Argument analysis: Justices hear horror stories about venue for patent litigation
on Mar 29, 2017 at 7:48 am
At the oral argument Monday morning in TC Heartland v. Kraft Foods Group Brands, the justices finally got their chance to weigh in on one of the Federal Circuit’s most controversial rules – its longstanding conclusion that corporate patent defendants are subject to suit in any district in which they do business, as opposed to only the state in which they are incorporated. The Supreme Court took the latter view in a 1957 decision (Fourco Glass v Transmirra Products), but the Federal Circuit has long thought that decision was irrelevant under the modern statutory venue framework.
The case involves the interplay between two venue statutes, a general statute (Section 1391) and one that applies only to patent cases (Section 1400). Section 1400 states that a “civil action for patent infringement may be brought in the judicial district where the defendant resides”; In Fourco, the last time the Supreme Court examined the statute, it concluded that corporations reside in “the state of incorporation only.” The general venue statute (Section 1391), by contrast, states: “For all venue purposes … [a corporation] shall be deemed to reside, if a defendant, in any judicial district in which such defendant is subject to the court’s personal jurisdiction with respect to the civil action in question.” Because large businesses are likely to have sufficiently pervasive business activities to be subject to personal jurisdiction throughout the nation, that section makes venue generally appropriate in most districts. The question before the court is which of those two understandings applies.
The justices seemed not at all settled on how to address that problem. Four strands of discussion provide a good characterization of the argument. The first was the idea, pressed repeatedly by Justice Ruth Bader Ginsburg, that it is at this point in time most unusual to limit venue for a business to a single location. Early in the argument, for example, she pressed James Dabney (appearing on behalf of defendant TC Heartland in support of the narrow venue rule): “Is there any other … venue provision in which venue for a corporation is only the place of incorporation?” She seemed particularly incredulous at the idea that the principal place of business should be excluded as an appropriate venue: “[E]ven for diversity purposes a corporation is … diverse based on not simply its place of incorporation, but [also] its principal place of business. Principal place of business counts. It doesn’t count under 1400!”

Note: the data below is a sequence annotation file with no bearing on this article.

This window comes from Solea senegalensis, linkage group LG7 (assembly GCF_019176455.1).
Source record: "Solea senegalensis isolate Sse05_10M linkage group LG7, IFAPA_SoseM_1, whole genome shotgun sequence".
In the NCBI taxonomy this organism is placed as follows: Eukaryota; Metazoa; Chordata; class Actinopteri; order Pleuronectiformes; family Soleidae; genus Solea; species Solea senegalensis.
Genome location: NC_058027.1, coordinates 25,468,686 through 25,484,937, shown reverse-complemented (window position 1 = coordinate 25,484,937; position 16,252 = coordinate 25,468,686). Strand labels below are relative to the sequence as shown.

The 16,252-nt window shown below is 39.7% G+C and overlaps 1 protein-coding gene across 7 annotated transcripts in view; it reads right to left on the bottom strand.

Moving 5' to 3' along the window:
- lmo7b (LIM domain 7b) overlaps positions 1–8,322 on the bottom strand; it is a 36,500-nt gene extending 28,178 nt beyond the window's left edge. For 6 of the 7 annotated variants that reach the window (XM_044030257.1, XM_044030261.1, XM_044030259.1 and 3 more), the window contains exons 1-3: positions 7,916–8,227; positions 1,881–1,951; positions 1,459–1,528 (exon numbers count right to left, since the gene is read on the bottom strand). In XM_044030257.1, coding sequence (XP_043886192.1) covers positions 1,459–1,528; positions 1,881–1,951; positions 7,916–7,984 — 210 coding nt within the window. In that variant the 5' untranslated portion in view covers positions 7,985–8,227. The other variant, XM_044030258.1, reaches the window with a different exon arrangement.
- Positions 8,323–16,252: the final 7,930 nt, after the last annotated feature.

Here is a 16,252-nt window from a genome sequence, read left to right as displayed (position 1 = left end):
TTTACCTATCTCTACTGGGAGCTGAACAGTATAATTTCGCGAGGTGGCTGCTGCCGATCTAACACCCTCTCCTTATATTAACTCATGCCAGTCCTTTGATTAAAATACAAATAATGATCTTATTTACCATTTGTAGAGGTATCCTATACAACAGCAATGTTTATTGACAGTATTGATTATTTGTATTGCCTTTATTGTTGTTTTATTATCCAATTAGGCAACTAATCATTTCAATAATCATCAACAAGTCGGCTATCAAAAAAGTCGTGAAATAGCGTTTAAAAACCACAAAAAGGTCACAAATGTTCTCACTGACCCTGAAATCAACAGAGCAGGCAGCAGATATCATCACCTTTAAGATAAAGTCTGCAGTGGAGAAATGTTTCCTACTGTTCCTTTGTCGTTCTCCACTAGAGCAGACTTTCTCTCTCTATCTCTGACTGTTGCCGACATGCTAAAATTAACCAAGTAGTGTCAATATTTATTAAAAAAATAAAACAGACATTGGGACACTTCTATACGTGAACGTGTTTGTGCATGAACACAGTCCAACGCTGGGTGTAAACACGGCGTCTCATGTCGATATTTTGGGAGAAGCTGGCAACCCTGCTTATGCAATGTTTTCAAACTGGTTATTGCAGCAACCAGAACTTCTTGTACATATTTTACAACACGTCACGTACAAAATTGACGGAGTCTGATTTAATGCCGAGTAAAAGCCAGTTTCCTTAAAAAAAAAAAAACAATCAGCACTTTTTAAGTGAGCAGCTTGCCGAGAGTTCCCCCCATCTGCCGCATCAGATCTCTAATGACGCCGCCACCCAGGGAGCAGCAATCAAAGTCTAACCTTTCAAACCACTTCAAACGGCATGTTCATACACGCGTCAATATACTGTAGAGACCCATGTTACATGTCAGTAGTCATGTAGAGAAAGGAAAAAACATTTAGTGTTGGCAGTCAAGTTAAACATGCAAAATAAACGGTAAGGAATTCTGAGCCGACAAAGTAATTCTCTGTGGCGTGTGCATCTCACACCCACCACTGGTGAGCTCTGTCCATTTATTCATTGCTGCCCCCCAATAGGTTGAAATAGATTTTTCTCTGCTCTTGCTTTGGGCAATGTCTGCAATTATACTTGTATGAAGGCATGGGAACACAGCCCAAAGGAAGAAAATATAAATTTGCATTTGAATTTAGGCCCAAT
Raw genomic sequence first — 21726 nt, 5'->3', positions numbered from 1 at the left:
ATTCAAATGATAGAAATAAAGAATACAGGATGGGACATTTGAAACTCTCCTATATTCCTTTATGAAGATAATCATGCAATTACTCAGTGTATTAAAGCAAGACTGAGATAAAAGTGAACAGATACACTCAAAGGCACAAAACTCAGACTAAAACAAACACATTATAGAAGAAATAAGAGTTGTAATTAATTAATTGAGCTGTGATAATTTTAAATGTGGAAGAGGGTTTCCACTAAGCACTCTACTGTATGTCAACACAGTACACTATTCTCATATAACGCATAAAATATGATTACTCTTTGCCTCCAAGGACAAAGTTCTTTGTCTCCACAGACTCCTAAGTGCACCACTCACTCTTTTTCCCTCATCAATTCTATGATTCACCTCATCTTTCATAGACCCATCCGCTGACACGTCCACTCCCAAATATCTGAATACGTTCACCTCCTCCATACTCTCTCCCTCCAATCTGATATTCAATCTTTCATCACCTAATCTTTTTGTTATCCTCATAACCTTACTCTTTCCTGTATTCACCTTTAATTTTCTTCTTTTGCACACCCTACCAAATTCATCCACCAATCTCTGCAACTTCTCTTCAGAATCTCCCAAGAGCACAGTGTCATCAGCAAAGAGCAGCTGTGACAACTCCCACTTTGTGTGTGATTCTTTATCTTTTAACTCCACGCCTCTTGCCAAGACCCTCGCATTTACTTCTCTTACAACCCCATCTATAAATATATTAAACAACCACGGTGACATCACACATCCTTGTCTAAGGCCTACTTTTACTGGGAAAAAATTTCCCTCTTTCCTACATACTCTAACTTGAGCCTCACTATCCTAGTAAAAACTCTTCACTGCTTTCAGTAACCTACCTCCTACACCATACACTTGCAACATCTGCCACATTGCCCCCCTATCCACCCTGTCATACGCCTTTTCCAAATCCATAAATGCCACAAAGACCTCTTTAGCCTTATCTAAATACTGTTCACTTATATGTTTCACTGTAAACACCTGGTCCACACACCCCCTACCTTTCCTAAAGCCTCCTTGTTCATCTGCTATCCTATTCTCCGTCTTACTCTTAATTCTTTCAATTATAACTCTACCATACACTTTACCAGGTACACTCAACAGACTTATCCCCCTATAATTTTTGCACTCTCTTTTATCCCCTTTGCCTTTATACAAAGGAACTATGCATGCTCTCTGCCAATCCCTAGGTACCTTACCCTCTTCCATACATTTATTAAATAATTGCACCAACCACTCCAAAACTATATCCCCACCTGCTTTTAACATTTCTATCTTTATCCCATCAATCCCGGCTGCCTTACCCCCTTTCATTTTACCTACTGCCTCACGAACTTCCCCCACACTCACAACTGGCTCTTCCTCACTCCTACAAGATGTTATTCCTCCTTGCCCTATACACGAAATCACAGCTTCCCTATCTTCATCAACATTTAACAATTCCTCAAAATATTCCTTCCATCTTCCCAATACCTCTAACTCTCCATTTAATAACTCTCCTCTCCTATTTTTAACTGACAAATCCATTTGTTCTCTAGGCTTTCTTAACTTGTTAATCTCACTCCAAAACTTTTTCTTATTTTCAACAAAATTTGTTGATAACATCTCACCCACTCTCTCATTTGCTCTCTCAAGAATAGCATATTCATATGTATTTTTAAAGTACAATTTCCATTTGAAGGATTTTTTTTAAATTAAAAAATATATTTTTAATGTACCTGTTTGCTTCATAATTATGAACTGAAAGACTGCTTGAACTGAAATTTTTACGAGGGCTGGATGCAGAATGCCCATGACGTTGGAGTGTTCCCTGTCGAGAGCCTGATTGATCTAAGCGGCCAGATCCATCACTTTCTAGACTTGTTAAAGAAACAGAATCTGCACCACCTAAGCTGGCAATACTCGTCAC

Pressing the point again and again through Dabney’s presentation, Ginsburg found particularly telling Dabney’s concession that no statute explicitly limits venue so narrowly:
[Y]ou are asking us to say that venue in a patent infringement case is only where the entity is incorporated or comparable to that, and you have acknowledged that there is no other venue provision for any other kind of claim that is so limited to just the place of incorporation.
A second point, cutting the other way, is the difficulty of identifying exactly what Congress has done that could be treated as an intention to overturn Fourco. The point was made most clearly by Chief Justice John Roberts during the presentation of William Jay (appearing on behalf of plaintiff Kraft, seeking a broad venue rule): “[T]he current statute says ‘except as otherwise provided by law.’ And I would have thought that excluded overturning the Fourco decision.”